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Given a space $X$ and a collection of subspaces $X_\alpha$ whose union is $X$, these subspaces generate a possibly finer topology on $X$ by defining a set $A\subset X$ to be open iff $A\cap X_\alpha$ is open in $X_\alpha$ for all $\alpha$. In case $\{X_\alpha\}$ is the collection of compact subsets of $X$, we write $X_c$ for this new compactly generated topology.

Given topological spaces $X$ and $Y$, do $X\times Y$ and $X_c\times Y$ have the same compact subsets?

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    $\begingroup$ What is $S_c$ for a set, $S$? $\endgroup$ – Adam Hughes Jan 29 '15 at 20:23
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    $\begingroup$ @AdamHughes Probably $X_c$ denotes the topogical space that has the same underlying subset as space $X$ and is equipped with the topology inherent with compact subsets: $F$ is closed in $X_c$ iff $F\cap C$ is closed for each compact $C\subseteq X$ $\endgroup$ – drhab Jan 29 '15 at 21:03
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Here are some hints: (Whenever I speak of a map betweens spaces, I'll mean a continuous function.) Note that the compact subsets of $X$ are exactly the images $t(C)$ of maps $t:C→X$ where $C$ is a compact space (call such a map a test map). Then $X_c$ has the final topology for all test maps to $X$, which are the same as the test maps to $X_c$, so $X_c$ is compactly generated, let's call this a c-space. For a $c$-space $X$, a function $f:X→Y$ is a map if $ft$ is a map for each test map $t:C\to X$. Now it's easy to show that for a $c$-space $X$, a map $X→Y$ is also a map $X→Y_c$.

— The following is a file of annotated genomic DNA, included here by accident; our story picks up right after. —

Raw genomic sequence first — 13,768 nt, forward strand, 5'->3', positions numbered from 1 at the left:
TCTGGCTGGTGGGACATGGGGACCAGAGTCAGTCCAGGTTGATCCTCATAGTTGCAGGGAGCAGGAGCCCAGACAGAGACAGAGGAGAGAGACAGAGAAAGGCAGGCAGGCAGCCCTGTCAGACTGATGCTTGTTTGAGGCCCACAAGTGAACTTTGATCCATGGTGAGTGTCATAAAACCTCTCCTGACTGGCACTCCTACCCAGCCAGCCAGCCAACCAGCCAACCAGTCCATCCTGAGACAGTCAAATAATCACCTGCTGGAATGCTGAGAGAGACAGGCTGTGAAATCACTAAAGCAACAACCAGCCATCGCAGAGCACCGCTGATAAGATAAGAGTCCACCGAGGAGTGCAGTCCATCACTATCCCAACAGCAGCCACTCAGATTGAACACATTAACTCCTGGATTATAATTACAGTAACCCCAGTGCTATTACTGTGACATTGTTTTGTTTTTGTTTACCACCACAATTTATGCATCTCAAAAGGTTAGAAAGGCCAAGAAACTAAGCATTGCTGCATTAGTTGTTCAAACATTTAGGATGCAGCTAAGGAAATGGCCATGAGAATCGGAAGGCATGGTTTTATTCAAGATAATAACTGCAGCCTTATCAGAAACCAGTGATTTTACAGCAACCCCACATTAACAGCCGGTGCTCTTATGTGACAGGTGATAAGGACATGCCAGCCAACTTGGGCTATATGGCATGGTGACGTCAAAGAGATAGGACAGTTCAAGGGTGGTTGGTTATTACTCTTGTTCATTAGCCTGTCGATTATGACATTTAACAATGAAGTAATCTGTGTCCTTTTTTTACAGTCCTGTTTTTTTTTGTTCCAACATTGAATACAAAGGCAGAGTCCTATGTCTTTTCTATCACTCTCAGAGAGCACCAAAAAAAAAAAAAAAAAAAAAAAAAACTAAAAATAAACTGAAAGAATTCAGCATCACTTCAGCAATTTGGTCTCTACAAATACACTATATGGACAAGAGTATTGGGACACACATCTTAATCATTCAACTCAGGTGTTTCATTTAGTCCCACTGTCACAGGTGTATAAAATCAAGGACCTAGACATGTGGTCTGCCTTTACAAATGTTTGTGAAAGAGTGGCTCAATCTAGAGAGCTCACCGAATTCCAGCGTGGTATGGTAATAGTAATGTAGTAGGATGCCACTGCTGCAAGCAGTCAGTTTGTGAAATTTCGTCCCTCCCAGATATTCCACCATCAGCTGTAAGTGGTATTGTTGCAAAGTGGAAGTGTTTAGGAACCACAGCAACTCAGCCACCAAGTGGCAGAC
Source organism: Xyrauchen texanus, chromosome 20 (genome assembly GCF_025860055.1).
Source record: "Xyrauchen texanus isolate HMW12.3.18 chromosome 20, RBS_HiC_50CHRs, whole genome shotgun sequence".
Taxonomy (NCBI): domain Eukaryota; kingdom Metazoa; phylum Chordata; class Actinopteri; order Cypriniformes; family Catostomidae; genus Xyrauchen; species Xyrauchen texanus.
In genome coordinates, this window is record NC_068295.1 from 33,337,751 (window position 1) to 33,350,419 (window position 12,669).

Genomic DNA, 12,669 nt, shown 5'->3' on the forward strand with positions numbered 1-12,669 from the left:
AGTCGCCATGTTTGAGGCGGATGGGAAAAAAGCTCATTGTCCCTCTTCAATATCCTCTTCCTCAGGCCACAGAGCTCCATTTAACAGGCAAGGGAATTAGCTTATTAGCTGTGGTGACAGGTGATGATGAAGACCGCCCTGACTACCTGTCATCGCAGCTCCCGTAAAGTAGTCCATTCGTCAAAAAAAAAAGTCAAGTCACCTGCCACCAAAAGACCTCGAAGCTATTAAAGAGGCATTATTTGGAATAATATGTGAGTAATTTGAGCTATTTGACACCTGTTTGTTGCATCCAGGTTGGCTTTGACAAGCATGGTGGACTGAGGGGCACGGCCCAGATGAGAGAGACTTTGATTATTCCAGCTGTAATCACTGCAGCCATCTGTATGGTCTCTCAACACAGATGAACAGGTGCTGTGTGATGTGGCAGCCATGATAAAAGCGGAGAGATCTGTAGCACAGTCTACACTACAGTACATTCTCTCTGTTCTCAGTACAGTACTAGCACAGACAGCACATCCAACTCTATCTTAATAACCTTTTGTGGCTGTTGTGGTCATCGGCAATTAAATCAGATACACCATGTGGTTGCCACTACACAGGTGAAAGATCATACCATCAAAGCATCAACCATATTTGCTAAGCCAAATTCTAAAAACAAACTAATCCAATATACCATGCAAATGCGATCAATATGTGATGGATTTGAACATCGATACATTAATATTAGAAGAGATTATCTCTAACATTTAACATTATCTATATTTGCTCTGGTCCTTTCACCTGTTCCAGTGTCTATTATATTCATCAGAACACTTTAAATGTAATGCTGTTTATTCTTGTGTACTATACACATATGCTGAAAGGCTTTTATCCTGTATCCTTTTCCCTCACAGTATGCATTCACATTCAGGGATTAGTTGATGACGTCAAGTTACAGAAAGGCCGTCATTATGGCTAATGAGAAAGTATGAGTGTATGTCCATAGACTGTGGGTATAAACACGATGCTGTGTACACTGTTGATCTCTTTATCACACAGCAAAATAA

Since $X$ and $X_c$ have the same test maps, they also have the same compact subsets. With the remarks above, can you establish a sequence of maps $$(X\times Y)_c\to (X_c\times Y_c)_c\to X_c\times Y_c\to X_c\times Y\to X\times Y$$ and conclude that all these spaces have the same compact subsets?

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